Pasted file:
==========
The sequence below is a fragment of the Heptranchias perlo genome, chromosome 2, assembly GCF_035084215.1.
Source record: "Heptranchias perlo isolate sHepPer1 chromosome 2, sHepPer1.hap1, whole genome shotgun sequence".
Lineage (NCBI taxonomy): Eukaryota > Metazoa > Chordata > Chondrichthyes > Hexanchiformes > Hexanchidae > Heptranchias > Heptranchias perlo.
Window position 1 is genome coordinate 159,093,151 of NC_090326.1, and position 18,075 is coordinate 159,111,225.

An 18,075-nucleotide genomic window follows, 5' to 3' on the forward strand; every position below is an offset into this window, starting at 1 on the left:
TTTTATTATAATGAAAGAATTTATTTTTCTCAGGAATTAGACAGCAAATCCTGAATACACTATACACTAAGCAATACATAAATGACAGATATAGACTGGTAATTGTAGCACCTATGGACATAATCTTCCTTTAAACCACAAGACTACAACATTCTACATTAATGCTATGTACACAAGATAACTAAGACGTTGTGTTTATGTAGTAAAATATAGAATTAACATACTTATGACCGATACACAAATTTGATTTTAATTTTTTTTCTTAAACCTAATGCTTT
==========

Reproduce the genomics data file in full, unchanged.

The sequence below is a fragment of the Heptranchias perlo genome, chromosome 2, assembly GCF_035084215.1.
Source record: "Heptranchias perlo isolate sHepPer1 chromosome 2, sHepPer1.hap1, whole genome shotgun sequence".
Lineage (NCBI taxonomy): Eukaryota > Metazoa > Chordata > Chondrichthyes > Hexanchiformes > Hexanchidae > Heptranchias > Heptranchias perlo.
Window position 1 is genome coordinate 159,093,151 of NC_090326.1, and position 18,075 is coordinate 159,111,225.

An 18,075-nucleotide genomic window follows, 5' to 3' on the forward strand; every position below is an offset into this window, starting at 1 on the left:
TTTTATTATAATGAAAGAATTTATTTTTCTCAGGAATTAGACAGCAAATCCTGAATACACTATACACTAAGCAATACATAAATGACAGATATAGACTGGTAATTGTAGCACCTATGGACATAATCTTCCTTTAAACCACAAGACTACAACATTCTACATTAATGCTATGTACACAAGATAACTAAGACGTTGTGTTTATGTAGTAAAATATAGAATTAACATACTTATGACCGATACACAAATTTGATTTTAATTTTTTTTCTTAAACCTAATGCTTT